What it means: As long as drops don't become a trend, Noil should be an impact receiver for the A&M offense. The Aggies have plenty of receivers to go to and Kenny Hill threw to 12 different players on Thursday night, but Noil's speed and physicality are going to make him a factor in the Aggies' offense. He won a starting job for a reason, so while Thursday didn't blow anybody away, expect him to prove his worth sooner rather than later. -- Sam Khan Jr.


What he did: He had his freshmen moments -- at one time Blake Sims had to literally move him into the proper position -- but Robinson more than held his own against West Virginia. Neither he nor the entire Alabama offensive line allowed a single sack in Atlanta, helping the offense stay balanced with 288 yards rushing and 250 yards through the air.

What it means: The former five-star prospect showed all the tools that earned him the job of starting left tackle: ideal size, great feet and good hands. Granted he'll make some mistakes this season, but his ceiling is off the charts. As he begins to play with more confidence, he could become a real road grader for the Tide. -- Alex Scarborough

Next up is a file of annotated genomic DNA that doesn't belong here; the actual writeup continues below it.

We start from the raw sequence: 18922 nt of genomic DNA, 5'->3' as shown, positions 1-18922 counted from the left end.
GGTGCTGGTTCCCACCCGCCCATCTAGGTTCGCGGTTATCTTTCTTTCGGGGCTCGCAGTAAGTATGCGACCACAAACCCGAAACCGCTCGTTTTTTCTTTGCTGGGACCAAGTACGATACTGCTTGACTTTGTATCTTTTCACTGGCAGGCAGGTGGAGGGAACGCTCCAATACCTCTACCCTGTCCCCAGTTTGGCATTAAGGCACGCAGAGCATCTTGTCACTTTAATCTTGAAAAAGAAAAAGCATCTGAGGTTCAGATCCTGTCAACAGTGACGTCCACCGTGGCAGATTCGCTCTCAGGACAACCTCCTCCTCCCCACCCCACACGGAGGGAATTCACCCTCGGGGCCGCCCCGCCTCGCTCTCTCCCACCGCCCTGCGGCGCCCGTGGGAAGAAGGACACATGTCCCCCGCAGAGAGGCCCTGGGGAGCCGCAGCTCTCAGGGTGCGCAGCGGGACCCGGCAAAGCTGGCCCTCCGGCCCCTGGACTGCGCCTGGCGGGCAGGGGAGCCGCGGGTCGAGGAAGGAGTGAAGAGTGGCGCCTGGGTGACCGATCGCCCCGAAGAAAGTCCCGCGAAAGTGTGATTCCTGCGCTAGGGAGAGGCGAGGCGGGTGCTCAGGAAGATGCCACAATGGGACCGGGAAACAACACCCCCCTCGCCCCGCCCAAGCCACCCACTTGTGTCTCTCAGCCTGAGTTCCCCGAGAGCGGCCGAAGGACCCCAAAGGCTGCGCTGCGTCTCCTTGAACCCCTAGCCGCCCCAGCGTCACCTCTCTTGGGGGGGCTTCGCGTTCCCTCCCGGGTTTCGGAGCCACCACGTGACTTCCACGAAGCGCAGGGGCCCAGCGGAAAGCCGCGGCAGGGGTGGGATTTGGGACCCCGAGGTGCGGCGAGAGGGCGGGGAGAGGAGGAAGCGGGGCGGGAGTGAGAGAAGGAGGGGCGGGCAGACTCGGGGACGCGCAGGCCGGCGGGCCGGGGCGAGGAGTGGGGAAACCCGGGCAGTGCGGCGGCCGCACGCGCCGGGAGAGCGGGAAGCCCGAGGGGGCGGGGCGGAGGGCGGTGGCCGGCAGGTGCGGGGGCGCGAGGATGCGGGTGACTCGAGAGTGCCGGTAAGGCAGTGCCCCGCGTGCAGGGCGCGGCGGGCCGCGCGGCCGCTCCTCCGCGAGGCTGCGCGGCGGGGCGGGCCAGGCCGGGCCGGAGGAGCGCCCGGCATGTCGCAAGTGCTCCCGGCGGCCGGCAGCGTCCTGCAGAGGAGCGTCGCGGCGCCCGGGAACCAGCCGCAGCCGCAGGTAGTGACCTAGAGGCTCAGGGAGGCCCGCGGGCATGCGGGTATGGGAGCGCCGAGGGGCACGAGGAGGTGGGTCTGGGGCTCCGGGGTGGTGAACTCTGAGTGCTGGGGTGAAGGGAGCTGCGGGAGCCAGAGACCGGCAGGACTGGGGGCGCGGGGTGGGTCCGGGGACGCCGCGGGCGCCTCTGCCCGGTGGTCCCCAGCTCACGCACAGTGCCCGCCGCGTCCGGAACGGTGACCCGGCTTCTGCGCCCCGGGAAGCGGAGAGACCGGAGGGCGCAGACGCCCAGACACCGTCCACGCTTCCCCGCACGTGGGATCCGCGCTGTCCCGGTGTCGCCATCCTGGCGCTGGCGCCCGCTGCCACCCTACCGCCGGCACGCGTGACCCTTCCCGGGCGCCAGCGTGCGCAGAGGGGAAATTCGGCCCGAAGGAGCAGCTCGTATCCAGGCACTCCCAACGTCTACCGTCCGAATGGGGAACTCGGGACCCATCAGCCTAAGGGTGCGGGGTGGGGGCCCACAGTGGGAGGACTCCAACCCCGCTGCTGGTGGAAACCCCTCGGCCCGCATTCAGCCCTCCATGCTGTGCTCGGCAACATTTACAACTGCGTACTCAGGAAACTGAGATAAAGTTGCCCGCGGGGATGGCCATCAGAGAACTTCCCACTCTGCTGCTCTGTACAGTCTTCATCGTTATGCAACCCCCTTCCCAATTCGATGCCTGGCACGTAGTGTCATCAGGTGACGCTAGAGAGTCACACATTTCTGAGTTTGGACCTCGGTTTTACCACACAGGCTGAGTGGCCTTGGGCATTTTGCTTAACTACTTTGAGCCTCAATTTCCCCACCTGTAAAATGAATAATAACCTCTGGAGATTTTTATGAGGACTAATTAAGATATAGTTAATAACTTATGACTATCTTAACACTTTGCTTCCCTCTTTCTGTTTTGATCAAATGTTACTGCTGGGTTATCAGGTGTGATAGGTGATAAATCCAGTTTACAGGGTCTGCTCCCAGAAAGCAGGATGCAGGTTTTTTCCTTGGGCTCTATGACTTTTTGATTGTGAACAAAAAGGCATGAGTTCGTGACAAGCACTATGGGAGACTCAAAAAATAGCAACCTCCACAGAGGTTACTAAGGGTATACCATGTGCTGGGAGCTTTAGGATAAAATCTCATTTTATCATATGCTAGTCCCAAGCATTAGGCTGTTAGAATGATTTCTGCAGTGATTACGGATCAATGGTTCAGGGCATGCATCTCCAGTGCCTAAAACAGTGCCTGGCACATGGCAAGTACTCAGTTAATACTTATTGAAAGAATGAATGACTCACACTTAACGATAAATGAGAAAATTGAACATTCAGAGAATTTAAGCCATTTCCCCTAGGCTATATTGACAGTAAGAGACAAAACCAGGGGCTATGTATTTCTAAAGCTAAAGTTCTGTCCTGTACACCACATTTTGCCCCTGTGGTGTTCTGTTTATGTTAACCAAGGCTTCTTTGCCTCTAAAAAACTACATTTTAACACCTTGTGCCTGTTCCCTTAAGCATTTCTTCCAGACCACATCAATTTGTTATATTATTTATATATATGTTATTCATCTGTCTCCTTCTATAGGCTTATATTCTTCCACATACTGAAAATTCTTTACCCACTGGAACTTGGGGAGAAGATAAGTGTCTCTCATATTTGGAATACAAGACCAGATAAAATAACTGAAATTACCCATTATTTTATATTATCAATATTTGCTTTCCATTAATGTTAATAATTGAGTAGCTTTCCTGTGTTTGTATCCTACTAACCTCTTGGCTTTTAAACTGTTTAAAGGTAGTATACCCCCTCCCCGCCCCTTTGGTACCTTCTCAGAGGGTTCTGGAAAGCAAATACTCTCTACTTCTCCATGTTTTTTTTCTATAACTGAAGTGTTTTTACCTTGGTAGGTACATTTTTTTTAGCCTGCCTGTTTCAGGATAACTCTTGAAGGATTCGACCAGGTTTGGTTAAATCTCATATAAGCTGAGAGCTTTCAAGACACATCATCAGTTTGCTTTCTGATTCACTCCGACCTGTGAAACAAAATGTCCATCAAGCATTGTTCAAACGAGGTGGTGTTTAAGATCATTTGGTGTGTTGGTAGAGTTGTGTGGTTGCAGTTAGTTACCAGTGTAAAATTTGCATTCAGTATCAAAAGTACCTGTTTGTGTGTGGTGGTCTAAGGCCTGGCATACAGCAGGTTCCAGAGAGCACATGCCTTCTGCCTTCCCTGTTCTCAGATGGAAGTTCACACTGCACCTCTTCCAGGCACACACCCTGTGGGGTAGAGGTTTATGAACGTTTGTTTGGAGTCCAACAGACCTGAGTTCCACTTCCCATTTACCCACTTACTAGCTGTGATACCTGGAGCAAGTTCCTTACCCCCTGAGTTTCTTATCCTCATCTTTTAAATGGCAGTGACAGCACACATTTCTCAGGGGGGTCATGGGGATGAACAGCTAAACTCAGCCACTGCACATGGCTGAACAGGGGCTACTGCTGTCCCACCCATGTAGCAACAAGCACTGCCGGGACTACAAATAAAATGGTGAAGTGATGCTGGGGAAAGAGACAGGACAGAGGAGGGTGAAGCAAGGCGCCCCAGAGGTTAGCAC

Other notables:

Leonard Fournette, LSU: Ran eight times for 18 yards and returned five kickoffs for 117 yards (23.4 ypr, with a long of 33 yards) against Wisconsin.

Mikel Horton, Kentucky: Ran seven times for 45 yards and scored touchdowns of 18 and 14 yards against UT-Martin.

Sony Michel, Georgia: Ran six times for 33 yards, caught three passes for 20 yards and made two tackles on special teams against Clemson.

J.K. Scott, Alabama: Only punted twice, but one of them was a booming 62-yard effort that led to West Virginia taking over at its own 7-yard line. That helped the freshman average 50.5 yards per punt in the win.

Armani Watts, Texas A&M: Started at safety and had an interception, two pass breakups and three tackles in a win over South Carolina.

Aggies QB Hill groomed for new role

August, 18, 2014